Wednesday, January 25, 2012

The Objective, Instrumental, and Subjective

To elaborate further on some of these concepts lets discuss the differences between objective, instrumental, and subjective layering of consciousness in its manifestation of the phenomenal realm.

Patanjali in his Yoga Sutras discusses these three concepts in relation to intensive concentration or samadhi. This word samadhi is much misunderstood and we will come back to that.

Grahya is the word given for objective, grahana the instrument, and grahita the subject. Our language reflects these basic concepts. For example we have a sentence : I see a dog. Dog is the object. The dog could be my dog, hairy dog, dog on a roof, dog on my roof, dog who is ill... There are many qualifications that can occur through the objective layer. In fact we even confuse the subject and object. For example: I am a good person or I am a bad person. I am this, I am that. In sentences such as these we qualify the subject with the object and end up confusing the two. This is one of the major problems that Patanjali discusses in his sutras, a problem called avidya or ignorance of our real nature.

The objective realm is the realm of thought, of mind, of qualification, judgement, analysis. Many branches of knowledge, including those of liberation such as the yoga end up functioning through this realm. It is a realm of discontinuity as it separates and divides and individualizes an infinite array of form/name concepts.

When we come back to the sentence "I see the dog", the seeing itself is the instrumental layer. This seeing by itself can also become confused by the object as this objective layer tends to dominate the seeing. If I am in a room full of dogs and "I see many dogs", the concept of dog is going to fill our consciousness. The seeing itself is overlooked. When we come truly into the seeing we realize that it is pure in and of itself. Vasistha confirms this in his Yoga Vasistha when he says the senses by themselves are pure, it is the mind that pollutes them.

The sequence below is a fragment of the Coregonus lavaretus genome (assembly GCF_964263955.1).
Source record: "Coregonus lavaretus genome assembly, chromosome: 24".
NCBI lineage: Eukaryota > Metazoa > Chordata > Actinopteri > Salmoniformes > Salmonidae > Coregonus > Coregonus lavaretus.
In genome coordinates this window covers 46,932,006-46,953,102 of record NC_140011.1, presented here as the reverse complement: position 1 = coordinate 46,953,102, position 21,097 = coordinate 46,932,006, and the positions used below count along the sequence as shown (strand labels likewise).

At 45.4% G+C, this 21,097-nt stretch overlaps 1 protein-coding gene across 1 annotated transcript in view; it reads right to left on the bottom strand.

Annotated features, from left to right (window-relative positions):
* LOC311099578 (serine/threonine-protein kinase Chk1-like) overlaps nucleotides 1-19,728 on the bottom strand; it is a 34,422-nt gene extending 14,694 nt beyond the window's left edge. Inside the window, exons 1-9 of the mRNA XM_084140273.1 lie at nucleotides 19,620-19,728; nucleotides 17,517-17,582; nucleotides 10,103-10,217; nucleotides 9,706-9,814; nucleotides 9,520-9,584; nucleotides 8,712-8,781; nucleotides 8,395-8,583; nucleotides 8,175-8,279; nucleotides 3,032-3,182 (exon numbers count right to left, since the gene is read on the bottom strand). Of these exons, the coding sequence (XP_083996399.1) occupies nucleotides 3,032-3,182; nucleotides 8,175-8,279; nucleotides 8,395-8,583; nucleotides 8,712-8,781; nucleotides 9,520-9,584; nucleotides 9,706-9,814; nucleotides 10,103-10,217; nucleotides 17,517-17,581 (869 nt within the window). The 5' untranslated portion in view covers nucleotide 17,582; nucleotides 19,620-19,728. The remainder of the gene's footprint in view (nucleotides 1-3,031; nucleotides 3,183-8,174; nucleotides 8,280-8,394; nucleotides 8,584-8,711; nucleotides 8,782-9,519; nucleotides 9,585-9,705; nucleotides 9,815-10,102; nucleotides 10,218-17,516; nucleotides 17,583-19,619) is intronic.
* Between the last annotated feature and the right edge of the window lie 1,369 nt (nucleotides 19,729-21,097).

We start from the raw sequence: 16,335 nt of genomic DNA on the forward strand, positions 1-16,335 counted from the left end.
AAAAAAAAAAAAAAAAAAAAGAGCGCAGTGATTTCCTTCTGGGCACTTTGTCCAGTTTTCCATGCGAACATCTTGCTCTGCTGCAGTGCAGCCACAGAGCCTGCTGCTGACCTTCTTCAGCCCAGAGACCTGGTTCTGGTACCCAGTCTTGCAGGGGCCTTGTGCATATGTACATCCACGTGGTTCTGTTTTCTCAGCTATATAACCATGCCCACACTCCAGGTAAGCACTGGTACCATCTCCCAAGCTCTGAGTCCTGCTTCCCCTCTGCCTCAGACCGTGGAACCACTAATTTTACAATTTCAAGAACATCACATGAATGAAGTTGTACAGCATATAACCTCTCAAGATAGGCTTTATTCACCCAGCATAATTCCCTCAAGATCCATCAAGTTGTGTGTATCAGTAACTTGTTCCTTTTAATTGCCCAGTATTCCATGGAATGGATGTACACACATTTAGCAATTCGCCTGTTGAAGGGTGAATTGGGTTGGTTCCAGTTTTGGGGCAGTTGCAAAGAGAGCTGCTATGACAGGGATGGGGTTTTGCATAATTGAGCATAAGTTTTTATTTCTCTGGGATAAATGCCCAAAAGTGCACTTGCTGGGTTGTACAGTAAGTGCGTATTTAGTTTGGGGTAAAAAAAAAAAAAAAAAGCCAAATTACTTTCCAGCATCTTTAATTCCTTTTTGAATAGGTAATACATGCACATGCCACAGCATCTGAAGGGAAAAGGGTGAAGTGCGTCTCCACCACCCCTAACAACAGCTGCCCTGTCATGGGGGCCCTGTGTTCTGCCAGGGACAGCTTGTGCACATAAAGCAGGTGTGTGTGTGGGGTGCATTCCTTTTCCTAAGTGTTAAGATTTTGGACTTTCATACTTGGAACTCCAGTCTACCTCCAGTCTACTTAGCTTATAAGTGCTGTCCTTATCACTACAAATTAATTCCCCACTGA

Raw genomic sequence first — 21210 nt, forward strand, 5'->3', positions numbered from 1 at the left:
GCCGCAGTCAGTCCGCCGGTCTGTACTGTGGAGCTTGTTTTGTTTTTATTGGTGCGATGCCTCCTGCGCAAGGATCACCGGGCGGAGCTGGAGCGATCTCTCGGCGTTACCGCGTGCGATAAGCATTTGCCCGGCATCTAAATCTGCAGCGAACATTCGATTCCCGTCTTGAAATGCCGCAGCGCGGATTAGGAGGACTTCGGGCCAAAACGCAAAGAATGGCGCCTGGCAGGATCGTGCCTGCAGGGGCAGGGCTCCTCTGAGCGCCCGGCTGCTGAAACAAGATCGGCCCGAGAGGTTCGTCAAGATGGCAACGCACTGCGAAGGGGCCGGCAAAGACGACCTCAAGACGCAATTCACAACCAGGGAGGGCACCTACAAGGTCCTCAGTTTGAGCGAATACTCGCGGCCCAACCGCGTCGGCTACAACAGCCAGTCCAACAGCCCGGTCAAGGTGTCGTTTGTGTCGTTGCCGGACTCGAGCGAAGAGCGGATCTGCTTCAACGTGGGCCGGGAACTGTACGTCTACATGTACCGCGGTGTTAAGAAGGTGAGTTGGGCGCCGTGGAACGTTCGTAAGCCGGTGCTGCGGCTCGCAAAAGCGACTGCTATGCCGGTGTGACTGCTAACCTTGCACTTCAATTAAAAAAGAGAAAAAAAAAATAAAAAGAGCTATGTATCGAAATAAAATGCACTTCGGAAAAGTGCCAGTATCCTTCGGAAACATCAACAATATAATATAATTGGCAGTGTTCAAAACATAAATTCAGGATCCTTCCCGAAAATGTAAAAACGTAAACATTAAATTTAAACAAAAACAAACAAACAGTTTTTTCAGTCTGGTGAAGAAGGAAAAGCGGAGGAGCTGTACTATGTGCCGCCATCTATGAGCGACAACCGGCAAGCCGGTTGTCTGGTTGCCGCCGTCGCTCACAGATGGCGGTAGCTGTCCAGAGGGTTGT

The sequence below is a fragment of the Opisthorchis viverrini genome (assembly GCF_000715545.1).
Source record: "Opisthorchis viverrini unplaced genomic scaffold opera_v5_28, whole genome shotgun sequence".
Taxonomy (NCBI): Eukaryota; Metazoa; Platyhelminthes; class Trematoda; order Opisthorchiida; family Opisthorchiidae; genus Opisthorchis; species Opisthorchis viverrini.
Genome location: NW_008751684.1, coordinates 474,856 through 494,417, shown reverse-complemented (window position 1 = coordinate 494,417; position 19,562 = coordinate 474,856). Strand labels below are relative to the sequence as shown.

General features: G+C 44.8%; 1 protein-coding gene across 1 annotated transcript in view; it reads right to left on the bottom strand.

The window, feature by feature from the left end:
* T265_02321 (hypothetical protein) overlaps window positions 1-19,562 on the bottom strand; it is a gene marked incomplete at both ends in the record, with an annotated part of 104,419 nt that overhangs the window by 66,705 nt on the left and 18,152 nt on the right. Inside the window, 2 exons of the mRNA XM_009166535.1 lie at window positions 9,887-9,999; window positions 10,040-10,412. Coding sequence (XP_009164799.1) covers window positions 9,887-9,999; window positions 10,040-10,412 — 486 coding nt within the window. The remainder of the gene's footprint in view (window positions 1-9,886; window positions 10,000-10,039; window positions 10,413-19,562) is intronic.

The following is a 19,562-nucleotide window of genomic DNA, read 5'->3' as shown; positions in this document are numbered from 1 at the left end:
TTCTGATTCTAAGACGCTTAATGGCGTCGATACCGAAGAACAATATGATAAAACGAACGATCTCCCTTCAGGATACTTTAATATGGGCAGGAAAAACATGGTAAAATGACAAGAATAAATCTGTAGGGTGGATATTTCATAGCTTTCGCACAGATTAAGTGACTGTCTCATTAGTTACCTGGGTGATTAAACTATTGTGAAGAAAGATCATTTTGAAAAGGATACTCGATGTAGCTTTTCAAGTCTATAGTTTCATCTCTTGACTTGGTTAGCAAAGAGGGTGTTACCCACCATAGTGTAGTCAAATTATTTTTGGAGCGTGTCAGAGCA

Many traditions not realizing the confusion of the instrumental and objective layers, see the problems inherent in the objective layer and tend to "throw the baby out with the bath water", attempting to dismiss the sensory layer in an effort to overthrow the objective element. This misses something big.

All of the senses when dived into fully reveal something vast, something continuous. It is here that we find the meaning of nebulous terms such as energy or prana. These concepts can only be discovered within this realm. However it is a bit tricky. The objective layer is like a vast horizontal continuum, seemingly going on forever. To truly find the instrumental layer, we cannot go horizontally like we have been doing. We have to dive. We have to go down. In. We have to shift to the vertical axis. This takes us into a realm that underlies the constructs of mind and the objective layer.

We find in this instrumental layer a vast continuity. It is not discontinuous. This continuity leads us right back to the subject. The experiencer of all experiences. And this is very different than the qualified I. It is pure in itself. It is clarity, luminosity, brilliance, awareness, presence. Our words do not fully do it justice.

The process of mudra which leads to samadhi takes us into this realm. Vyasa in his commentary on Yoga Sutra 1.1 tells us that samadhi is present in all states of mind. This gives us a clue that intensive concentration and ultimately samadhi are not something that is created. It is not something that is built by discontinuous elements of the objective realm like we might think. This mode is problematic and involves a very difficult task. It is rather something that is discovered. Or rather uncovered. It is an uncovering or discovering of the continuous nature of ourselves. Once this is tasted one has to habituate to it and recall how to "remember". This is smrti. Not mindfulness but rememberance. Not remembering like we remember a thought but remembering on the deepest level. Kind of like an attuning to something. Then it is just a slight reorientation of will at the deepest level that causes the unmesa/revealing of the luminous/continuous and the nimesa/disappearance/resolving of the discontinuous.

If we orient in this way we will have success. Patanjali tells us that we first need shraddha or faith, then energy, then smrti. Only then will we discover/uncover the nature of the continuous and arrive at samadhi. Holding to this through continuous habituation, we come to prajna or wisdom of our fundamental nature.

This is the process of mudra.